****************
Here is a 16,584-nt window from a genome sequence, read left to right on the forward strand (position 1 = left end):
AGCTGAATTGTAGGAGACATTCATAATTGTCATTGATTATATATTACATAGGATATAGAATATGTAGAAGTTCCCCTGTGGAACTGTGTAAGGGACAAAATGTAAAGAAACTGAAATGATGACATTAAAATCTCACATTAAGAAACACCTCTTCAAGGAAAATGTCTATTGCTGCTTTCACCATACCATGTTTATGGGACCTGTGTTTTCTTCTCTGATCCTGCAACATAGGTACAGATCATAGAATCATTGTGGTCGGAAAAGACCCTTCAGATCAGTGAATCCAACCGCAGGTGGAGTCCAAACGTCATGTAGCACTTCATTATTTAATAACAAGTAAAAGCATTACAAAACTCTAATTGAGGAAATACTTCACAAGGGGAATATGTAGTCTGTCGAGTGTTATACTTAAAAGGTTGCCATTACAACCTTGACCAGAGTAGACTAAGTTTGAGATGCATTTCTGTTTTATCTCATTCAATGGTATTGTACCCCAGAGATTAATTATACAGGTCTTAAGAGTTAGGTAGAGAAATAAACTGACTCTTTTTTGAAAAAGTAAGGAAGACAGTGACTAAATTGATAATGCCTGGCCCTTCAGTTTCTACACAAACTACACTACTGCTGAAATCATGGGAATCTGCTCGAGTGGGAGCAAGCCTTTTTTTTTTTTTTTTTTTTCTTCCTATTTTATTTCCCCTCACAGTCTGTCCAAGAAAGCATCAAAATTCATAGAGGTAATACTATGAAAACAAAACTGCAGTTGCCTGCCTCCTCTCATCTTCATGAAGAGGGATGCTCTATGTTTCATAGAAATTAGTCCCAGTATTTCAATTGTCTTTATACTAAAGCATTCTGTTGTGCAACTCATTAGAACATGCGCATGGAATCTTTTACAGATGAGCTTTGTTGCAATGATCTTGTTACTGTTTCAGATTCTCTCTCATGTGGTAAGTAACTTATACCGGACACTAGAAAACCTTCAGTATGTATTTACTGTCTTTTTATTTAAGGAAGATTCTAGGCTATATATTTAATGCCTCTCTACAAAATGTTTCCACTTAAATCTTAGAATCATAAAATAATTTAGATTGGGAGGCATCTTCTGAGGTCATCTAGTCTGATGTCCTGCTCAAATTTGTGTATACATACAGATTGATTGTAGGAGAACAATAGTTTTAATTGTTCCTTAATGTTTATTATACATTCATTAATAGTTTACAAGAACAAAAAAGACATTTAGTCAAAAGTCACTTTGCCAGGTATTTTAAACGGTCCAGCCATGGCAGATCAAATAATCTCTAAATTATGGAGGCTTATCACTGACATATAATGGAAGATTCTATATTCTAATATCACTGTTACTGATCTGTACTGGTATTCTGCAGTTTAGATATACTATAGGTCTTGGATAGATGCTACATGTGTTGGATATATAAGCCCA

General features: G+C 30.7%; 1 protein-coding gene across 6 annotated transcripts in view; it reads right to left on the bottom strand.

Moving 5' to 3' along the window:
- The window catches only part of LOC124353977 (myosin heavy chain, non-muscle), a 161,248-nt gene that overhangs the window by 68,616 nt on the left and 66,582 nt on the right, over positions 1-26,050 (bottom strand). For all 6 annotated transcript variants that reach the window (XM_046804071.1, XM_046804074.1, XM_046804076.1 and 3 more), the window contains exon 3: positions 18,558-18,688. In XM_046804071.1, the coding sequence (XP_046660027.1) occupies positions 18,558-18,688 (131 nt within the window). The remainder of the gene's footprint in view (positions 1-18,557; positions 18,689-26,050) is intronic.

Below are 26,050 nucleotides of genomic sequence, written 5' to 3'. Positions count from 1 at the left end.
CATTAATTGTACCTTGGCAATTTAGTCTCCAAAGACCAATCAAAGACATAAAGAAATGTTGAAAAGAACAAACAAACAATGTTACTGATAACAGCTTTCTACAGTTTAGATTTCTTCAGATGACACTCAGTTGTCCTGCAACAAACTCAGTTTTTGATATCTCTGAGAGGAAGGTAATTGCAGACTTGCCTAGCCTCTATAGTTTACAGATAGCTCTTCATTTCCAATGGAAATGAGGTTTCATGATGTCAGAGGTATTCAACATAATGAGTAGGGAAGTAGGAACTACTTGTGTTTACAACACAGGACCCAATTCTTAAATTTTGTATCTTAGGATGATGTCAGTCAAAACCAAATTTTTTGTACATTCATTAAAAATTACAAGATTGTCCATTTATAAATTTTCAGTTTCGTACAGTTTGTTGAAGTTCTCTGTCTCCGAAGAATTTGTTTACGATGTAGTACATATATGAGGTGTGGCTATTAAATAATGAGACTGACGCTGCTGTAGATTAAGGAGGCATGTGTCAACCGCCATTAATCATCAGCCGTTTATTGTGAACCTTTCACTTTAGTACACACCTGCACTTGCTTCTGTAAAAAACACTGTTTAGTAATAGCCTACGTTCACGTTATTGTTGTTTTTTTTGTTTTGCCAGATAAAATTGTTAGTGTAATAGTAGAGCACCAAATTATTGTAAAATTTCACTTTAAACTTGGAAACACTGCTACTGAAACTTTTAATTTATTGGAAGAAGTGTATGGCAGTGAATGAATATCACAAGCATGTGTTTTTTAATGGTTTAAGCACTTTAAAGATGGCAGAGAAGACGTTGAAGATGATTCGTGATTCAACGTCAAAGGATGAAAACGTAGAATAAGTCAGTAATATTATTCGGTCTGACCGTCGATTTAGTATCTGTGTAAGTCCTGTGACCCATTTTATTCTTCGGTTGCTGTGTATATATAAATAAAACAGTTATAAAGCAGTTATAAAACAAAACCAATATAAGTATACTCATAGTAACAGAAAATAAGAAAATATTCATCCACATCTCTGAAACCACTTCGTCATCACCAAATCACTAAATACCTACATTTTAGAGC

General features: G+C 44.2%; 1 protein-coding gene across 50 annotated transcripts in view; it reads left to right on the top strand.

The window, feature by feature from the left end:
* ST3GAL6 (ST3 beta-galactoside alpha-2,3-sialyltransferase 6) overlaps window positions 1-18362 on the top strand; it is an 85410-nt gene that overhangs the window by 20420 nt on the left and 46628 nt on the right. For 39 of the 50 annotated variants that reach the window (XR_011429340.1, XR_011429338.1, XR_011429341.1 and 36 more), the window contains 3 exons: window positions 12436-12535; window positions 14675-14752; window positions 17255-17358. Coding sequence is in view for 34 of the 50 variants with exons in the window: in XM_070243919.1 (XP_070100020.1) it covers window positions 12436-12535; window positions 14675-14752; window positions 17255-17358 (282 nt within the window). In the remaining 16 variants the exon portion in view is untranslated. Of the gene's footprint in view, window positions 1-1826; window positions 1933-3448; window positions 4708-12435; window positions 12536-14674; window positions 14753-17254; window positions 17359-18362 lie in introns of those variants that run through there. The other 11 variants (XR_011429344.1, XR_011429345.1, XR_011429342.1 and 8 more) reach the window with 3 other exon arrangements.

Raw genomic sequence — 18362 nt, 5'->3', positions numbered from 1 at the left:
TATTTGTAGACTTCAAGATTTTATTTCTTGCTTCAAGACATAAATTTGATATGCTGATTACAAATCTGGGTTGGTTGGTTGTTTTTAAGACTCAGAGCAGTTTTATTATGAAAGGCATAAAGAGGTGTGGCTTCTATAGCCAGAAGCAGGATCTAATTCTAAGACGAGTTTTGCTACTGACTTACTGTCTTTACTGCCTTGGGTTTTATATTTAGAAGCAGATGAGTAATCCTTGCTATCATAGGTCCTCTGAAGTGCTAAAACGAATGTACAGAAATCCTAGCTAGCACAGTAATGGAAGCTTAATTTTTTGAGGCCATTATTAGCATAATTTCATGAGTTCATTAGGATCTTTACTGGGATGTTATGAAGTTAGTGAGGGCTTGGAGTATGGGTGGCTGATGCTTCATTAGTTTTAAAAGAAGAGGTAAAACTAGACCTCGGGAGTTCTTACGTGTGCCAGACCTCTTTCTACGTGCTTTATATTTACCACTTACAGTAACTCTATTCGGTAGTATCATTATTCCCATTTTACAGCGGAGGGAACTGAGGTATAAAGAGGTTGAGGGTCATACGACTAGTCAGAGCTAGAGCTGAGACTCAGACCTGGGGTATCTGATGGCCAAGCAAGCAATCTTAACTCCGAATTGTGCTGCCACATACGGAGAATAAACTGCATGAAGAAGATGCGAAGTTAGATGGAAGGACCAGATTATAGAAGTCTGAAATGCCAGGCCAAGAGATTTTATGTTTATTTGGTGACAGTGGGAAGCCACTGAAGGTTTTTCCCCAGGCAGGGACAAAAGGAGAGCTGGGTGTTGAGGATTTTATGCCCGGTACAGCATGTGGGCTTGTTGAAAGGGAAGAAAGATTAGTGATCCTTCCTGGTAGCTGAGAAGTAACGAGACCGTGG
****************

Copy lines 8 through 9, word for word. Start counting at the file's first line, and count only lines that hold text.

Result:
General features: G+C 44.2%; 1 protein-coding gene across 50 annotated transcripts in view; it reads left to right on the top strand.

The window, feature by feature from the left end: